I like working retrospectively to cover long periods of time. (I once wrote a book called The Art of Time in Imagination.) Here, the additional perspective allows me to bypass what a sixteen-year-old might know. But my focus throughout most of the story is on the intensity of her theories about what she does. Young Kara has the idea (it has some merit) that her new life of intense sexuality swears by the forces of nature, and that she and Brody are nature’s “glowing beginnings.” She is, after all, fairly new to sex — she’s been with two other boys, only a few times — and the power of the project has led her to intuition of his spiritual strength.

She does not express this to Brody, but Brody, for his part, made a scathing remark in which he recalled a priest saying that nature is “how God showed Himself to us.” Brody points to the scorching temperatures in Tucson June as evidence that the nature god isn’t kind. I like the habit of young people to solve the mystery of the great questions of the world, and I wanted to give these characters that.

The title of the story, “Evolution”, is also based on a retrospective of past events. It was first mentioned when Kara had an idea (reluctantly rumored in the 1970s) that smoking marijuana was superior to drinking alcohol and represented an evolutionary advance. I later wondered about the evolutionary need served by the mechanisms of “bomb and hit” copulation. And the presence of her daughters makes her see the big changes in attitudes towards desire and freedom.

One of the things I appreciate most about your story is the way you capture some youthful apathy, the willingness to put oneself into situations of danger or discomfort in order to make life more interesting. In the story, there is an idea of ​​how Cara may or may not have developed from that instinct later in her life, as an adult. Is there something specific about Cara’s age that pushes her towards certain things, or is it a trait of Cara herself?

We follow Cara through the crucial moments in her understanding of her life as a body. At first, she was showing off physically – displaying her dancing skill and also practicing her future charisma – and she managed to break a bone. Later, we see her come to her place as a sexual being, and she takes pride in her adventure. There is a twist again when death enters the story, and her date with Brody, which is over and done, changes its meaning in her mind. The mystery of the body is also the secret of its dissolution and impermanence. She knows this half of her when she was young – waiting in the bloody mess of the emergency room – but the older Cara has her memories settled in this longer view.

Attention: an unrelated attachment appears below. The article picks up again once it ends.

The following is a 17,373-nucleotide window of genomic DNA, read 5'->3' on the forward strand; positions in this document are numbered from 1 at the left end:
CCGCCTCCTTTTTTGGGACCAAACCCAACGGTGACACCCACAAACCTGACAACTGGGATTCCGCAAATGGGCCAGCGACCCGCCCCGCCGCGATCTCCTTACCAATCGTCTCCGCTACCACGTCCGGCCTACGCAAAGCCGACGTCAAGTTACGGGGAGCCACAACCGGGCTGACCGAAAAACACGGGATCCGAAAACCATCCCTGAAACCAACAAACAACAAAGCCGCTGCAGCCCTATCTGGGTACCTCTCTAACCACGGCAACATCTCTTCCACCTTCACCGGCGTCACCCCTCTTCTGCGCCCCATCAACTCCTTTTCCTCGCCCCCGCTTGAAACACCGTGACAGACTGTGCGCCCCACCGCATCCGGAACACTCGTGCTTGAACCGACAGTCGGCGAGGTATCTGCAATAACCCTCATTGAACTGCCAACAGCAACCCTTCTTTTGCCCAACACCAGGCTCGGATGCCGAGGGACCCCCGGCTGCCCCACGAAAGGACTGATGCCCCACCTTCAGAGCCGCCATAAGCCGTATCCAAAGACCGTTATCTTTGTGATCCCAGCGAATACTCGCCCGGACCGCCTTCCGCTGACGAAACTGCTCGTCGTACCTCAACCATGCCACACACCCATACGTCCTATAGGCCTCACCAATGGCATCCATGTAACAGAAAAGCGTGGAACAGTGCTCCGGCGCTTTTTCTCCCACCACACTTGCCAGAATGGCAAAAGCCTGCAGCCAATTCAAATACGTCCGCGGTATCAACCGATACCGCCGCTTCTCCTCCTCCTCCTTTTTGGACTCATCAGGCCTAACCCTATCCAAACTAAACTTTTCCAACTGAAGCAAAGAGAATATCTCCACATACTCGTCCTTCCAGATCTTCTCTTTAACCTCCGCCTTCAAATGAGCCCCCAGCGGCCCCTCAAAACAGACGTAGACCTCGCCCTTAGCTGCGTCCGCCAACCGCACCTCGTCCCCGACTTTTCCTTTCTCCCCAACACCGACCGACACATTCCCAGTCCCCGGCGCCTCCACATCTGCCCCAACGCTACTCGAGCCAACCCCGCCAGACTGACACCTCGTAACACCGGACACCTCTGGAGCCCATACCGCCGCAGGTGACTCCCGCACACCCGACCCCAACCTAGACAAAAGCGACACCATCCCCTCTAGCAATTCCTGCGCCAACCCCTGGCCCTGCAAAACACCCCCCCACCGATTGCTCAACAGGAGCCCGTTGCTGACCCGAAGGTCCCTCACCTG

The story begins and ends with a scene in the hospital, when Kara fractures her tibia after showing her childhood friend hers. How does this emergency room experience change her and lead her toward her later explorations of love and lust?

This story is part of a novel I was working on. The story begins with the story of two young Kara who is sitting in the emergency room. As Cara sort of sees, a man took his good friend, who had overdosed on heroin, to the hospital for help – and then left him there alone. The long story of this (the guy keeps it a secret his whole life) is in the first chapter, but I also wanted to get its effect on someone who was there at the time; I’m always interested in the side effects of things. Seeing the betrayal, Kara comes to the unclear conclusion that she will have to look for herself in this life. Her elopement with her boyfriend, about six years later, has some roots in this. She takes off without worrying about her perfectly good mother, and decides to expect herself to handle whatever happens, which is a helpful but not always an accurate idea.